“Auna was slipping in and out of consciousness,” said Anderson. “It was so hard seeing her as her eyes were rolling back into her head and I was trying to have the others try to keep the mother calm.”

Once the ambulance arrived, Auna and Jessica were put on stretchers and rushed to the hospital. Jessica said when they were taken into the ambulance, she wouldn’t let the paramedics treat her, even though she felt pressure on her shoulder, because she wanted them to treat Auna. Jessica said once at the hospital she was treated and then Auna was airlifted to North Memorial.

Auna broke her right leg in two spots — her femur and fibula — had a collapsed lung and a blood vessel in her brain was bleeding.

“It didn’t stop bleeding for three days,” said Don, who was at his daughter’s hospital bed the entire time. Don, who owns Haataja Body Shop, north of Brainerd, said he got a phone call the morning of the crash.

“I was a nervous wreck,” Don said through his tears talking about his daughter. “When I got to the Brainerd hospital ... I could tell something was wrong. She had two big bruises on her face and blood was coming out everywhere. She was on life support (in sedated coma) when she first got here and it was minute by minute, to hour by hour, to day by day on knowing if she was going to come through.”

Don said that she had all the tubes in her, like the breathing and feeding tubes, and that was tough for him to see. Don said he was concerned about Auna’s brain injury and wondered what her future would hold.

As the days went on, Don said Auna began to do well and she improved each day. Don said when Auna was released from the hospital, the doctors said her brain is healed and she continues to have the cast on her leg that broke. Doctors will do an X-ray on Auna in two weeks to see how her leg is healing and if it is, the cast can come off in three weeks.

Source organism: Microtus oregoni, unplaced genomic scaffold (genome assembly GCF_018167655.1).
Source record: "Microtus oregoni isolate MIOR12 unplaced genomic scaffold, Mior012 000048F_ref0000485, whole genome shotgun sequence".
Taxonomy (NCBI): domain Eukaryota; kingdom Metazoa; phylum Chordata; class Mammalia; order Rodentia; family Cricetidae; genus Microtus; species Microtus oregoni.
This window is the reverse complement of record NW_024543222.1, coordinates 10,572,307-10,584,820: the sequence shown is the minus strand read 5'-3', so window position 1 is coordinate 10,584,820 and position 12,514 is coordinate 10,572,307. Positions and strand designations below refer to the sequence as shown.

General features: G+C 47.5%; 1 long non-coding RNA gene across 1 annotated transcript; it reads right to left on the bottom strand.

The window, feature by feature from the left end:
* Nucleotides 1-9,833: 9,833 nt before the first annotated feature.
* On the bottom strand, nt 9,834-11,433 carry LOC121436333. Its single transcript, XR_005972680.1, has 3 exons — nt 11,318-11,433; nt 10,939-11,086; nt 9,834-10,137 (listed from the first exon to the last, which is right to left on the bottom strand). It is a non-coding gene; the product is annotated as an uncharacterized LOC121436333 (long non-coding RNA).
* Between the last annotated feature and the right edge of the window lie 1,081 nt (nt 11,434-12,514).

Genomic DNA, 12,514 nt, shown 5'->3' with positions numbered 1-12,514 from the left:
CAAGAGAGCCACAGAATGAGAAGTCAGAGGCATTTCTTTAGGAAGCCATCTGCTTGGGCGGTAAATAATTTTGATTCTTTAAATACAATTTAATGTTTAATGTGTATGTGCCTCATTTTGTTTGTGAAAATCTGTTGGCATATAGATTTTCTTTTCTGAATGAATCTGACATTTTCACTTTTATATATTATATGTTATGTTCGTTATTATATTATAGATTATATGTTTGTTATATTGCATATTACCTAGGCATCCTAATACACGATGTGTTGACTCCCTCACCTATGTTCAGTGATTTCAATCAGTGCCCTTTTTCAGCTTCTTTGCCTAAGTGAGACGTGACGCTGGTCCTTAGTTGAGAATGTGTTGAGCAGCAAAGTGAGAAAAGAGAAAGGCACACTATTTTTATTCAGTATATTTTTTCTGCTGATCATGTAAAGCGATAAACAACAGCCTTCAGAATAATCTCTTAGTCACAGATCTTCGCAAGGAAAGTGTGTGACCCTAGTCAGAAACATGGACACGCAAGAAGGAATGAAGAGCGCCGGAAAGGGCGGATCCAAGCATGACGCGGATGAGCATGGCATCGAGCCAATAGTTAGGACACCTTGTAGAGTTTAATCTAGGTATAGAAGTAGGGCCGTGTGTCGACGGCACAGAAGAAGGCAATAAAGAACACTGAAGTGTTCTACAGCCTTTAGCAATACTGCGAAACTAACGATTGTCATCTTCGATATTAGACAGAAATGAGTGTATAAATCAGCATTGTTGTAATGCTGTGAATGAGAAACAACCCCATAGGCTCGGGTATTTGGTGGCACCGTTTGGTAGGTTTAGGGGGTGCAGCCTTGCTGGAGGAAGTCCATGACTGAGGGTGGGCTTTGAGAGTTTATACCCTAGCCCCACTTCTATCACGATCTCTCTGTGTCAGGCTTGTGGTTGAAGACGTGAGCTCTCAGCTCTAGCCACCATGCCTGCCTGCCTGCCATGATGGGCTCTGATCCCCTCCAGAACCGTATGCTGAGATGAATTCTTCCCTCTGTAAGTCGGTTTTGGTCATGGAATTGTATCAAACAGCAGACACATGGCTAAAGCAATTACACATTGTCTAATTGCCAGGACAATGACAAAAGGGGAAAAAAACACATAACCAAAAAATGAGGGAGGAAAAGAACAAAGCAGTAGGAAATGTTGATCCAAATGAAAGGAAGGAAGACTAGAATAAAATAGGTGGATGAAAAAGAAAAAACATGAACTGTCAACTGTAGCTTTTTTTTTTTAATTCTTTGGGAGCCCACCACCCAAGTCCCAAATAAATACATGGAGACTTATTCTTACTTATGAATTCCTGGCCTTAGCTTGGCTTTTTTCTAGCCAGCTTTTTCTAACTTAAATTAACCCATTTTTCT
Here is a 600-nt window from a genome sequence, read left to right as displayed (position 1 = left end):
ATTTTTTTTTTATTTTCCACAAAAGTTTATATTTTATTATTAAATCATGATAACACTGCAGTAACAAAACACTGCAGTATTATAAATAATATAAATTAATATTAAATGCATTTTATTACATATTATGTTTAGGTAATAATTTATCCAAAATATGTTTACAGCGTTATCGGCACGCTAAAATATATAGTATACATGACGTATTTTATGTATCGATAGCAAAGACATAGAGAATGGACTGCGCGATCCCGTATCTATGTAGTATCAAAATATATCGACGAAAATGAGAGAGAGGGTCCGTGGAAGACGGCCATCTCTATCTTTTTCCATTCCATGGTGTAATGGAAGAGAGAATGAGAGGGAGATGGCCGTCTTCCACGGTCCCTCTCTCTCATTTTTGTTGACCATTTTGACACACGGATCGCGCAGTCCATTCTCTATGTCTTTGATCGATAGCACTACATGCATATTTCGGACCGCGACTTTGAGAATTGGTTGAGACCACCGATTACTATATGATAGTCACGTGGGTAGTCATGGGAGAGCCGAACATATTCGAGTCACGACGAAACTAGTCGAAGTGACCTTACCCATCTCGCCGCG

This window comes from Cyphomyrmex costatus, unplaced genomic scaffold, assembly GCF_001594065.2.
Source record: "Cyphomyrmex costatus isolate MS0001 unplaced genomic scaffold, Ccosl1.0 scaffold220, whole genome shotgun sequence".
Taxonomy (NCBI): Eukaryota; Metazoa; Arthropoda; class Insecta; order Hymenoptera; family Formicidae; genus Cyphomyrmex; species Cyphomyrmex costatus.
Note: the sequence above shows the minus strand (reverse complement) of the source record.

Don said he is blessed for all the community support he has received since Auna’s crash.

“We had over 1,000 people praying for her,” said Don. “There were people at five churches who were praying for her and the schools where my children go also prayed for her.

“Donnie is my hero, she saved Auna.”

Anderson said the Feb. 5 crash was the first incident that she encountered since she became a first responder five years ago. Anderson said there is no way she would not help out people in an emergency like Auna. She said helping others is in her blood. In fact, she helped out another person on Feb. 8 in Brainerd. She said an elderly man, who may have had a possible stroke or heart attack while driving, was stuck in the middle of the intersection of Washington Street and Northwest Fourth Street with his foot on the brake. Anderson said she stopped and was able to help the man, unlock his vehicle and help him until the ambulance arrived. Anderson said a bystander told her that the man was sitting in his vehicle in traffic for 10 minutes before she stopped to help.

JENNIFER STOCKINGER may be reached at jennifer.stockinger@brainerddispatch.com or 855-5851. Follow me on Twitter at www.twitter.com/jennewsgirl.